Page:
PayPal Bug Bounty Program Now Open to Minors

August 1, 2013, Written By Bill Hardekopf

In order to keep its site as secure as possible, PayPal has a program where it rewards individuals who can find holes and errors in their coding. The “Bug Bounty” program offers $10,000 to the hacker that first uncovers and reports a problem.

A controversy developed a few months ago when a 17 year old boy in Germany found a bug in the PayPal coding, but did not receive the prize because he was under the age of 18.

It turns out that two other men found the bug before the 17 year old, but this event caused PayPal to rethink the set-up of its Bug Bounty program.

The company has since lowered the age limit on the program to 14.

With the old rule, users had to have a valid PayPal account to receive money for their discoveries, which limited the opportunities to people 18 years or older. Now minors can receive money through their parent’s accounts and withdraw it through whatever means the parents choose.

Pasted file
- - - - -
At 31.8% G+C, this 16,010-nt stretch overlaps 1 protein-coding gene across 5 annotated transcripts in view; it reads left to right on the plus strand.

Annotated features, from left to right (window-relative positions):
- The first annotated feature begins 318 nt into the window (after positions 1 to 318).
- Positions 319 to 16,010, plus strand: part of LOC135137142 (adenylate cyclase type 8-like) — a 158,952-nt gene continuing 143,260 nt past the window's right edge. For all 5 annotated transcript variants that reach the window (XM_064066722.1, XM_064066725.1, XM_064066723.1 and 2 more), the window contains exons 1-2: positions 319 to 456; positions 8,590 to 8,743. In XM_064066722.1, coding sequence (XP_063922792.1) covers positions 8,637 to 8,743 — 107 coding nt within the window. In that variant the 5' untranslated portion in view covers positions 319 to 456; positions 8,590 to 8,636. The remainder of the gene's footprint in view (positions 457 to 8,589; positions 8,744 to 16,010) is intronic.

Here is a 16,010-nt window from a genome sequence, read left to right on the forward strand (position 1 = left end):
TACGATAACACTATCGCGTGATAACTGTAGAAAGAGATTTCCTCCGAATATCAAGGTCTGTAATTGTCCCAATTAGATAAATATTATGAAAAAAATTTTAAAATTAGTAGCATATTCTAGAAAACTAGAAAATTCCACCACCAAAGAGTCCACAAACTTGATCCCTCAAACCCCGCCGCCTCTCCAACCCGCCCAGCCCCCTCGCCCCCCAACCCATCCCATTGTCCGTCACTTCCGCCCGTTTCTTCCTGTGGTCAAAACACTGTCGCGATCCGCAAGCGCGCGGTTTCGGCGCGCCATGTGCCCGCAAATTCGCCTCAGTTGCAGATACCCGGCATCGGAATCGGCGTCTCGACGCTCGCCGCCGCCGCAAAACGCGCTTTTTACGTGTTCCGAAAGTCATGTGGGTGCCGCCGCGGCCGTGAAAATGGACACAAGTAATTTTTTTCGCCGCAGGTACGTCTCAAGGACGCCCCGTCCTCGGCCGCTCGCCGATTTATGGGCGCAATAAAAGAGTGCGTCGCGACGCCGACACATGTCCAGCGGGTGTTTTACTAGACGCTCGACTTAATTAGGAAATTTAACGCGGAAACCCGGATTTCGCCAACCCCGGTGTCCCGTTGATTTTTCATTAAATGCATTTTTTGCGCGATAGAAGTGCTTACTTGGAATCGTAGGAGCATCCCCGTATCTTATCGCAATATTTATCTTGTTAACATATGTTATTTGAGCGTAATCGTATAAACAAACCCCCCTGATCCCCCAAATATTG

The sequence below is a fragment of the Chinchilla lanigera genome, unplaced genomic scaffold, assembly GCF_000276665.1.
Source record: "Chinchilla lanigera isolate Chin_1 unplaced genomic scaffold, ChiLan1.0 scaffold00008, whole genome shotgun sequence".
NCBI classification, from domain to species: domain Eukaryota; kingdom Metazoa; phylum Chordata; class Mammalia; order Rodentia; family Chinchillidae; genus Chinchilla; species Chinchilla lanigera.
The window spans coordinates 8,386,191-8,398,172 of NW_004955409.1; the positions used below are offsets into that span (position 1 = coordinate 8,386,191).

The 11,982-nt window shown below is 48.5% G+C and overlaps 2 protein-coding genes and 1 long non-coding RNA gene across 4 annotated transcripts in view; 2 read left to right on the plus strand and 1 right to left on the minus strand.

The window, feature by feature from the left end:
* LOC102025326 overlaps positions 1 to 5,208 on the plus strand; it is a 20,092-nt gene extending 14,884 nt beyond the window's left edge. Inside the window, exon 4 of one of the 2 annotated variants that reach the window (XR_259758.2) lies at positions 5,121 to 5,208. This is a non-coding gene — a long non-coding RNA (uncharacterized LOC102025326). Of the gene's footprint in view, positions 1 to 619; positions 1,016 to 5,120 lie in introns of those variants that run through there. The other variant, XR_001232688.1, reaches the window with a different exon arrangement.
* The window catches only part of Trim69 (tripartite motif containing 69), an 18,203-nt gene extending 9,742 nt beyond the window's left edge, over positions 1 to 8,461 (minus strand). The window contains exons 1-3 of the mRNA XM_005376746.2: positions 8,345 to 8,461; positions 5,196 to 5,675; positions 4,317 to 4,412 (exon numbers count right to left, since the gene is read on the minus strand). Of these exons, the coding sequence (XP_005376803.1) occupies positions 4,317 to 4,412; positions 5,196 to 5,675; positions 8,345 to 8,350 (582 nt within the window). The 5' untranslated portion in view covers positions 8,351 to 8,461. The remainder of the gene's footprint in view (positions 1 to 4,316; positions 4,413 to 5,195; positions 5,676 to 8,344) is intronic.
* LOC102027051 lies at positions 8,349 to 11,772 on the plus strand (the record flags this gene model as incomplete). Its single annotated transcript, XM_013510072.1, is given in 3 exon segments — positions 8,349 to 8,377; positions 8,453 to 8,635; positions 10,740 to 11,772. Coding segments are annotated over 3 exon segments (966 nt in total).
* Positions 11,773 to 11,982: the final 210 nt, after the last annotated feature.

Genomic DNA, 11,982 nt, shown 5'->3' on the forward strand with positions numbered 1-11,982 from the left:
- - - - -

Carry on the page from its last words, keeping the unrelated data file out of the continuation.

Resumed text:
Other companies like Microsoft and Google offer similar rewards programs, but theirs often lead to honorable mentions on a page on their site. PayPal is willing to pay for bug detection.

If you’re a young coder looking to have some fun and perhaps make some extra money, see what you can do with PayPal. If you’re the first person to submit an error, you could receive a big payout that would make you the envy of your high school classmates.



The information contained within this article was accurate as of August 1, 2013. For up-to-date
information on any of the terms, cards or offers mentioned above, visit the issuer's website.


About Bill Hardekopf

Bill Hardekopf is the CEO of LowCards.com and covers the credit card industry from all perspectives. Bill has been involved with personal finance for over 15 years. He is a frequent contributor to Forbes, The Street and The Christian Science Monitor.
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